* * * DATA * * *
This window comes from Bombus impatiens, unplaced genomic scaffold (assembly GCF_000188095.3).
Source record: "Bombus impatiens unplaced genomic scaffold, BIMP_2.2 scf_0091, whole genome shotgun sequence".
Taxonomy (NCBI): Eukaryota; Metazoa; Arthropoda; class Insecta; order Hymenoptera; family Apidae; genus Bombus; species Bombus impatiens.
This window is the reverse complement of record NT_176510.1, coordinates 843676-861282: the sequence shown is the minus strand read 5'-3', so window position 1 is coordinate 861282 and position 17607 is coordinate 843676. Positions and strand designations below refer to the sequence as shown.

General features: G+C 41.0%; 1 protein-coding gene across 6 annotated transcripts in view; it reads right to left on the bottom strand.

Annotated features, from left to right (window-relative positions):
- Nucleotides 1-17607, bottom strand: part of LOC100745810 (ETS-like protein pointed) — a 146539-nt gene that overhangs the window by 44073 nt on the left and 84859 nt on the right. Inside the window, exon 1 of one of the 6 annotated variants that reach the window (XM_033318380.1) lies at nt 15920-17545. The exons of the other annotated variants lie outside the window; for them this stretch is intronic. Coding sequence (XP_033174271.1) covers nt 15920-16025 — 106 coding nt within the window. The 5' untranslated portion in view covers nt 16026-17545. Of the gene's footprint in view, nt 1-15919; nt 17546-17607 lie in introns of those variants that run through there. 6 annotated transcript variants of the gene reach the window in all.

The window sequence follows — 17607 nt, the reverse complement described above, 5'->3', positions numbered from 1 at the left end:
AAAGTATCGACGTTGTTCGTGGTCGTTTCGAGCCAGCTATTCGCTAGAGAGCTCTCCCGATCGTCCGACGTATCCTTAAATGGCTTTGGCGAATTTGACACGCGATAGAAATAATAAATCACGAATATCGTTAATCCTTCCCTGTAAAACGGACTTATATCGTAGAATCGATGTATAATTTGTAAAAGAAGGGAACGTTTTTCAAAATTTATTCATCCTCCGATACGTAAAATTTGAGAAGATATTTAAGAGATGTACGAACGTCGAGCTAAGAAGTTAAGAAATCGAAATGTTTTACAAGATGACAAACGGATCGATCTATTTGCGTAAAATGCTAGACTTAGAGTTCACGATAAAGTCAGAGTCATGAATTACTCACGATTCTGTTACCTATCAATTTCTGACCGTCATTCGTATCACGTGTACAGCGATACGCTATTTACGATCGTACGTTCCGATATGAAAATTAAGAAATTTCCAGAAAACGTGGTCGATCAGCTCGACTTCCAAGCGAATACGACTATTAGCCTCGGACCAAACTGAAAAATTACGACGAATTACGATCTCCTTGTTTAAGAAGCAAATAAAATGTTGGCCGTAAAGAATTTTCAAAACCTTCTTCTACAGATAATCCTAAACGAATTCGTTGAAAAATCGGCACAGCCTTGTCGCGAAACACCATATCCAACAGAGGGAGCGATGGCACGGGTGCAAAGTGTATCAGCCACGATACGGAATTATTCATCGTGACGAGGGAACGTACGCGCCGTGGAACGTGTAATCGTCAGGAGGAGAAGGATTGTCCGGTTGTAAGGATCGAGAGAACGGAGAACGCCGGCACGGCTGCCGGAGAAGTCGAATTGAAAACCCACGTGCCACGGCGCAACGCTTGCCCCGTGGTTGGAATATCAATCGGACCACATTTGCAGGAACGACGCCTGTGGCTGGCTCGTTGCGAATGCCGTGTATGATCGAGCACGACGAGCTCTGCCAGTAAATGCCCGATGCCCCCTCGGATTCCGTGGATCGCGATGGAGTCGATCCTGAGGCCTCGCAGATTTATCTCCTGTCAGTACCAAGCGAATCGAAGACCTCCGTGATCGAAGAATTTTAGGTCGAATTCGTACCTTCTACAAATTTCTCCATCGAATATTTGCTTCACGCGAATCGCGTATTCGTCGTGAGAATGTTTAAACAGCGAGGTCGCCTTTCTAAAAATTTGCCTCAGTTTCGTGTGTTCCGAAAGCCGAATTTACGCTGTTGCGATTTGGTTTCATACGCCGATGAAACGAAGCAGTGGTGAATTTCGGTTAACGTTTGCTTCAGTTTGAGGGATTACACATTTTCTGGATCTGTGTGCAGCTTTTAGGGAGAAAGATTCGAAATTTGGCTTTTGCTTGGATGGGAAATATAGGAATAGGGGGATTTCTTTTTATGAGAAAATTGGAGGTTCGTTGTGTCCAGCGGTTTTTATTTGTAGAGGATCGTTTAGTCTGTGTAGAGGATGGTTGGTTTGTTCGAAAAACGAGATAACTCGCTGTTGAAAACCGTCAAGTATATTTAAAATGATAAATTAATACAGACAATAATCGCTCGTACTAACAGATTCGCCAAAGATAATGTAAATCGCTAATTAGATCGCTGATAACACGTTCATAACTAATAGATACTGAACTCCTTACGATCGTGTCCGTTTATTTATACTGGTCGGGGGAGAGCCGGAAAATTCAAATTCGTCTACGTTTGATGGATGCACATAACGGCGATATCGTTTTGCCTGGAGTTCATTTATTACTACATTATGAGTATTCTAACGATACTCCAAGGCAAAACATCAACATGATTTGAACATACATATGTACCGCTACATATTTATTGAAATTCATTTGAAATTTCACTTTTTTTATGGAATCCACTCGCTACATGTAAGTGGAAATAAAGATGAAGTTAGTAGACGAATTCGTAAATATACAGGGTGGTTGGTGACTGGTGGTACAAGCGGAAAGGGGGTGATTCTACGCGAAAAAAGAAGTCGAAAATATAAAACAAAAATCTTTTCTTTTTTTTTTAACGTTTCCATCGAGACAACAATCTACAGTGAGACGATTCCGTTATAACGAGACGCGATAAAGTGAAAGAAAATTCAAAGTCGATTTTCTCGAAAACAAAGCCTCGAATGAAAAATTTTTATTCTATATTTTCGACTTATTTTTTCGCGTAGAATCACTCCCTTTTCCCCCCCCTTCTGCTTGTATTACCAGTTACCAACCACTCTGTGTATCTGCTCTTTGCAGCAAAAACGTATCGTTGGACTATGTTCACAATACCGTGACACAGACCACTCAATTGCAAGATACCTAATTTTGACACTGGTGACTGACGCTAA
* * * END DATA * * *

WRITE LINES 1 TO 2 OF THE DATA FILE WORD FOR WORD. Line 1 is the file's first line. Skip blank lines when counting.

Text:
This window comes from Bombus impatiens, unplaced genomic scaffold (assembly GCF_000188095.3).
Source record: "Bombus impatiens unplaced genomic scaffold, BIMP_2.2 scf_0091, whole genome shotgun sequence".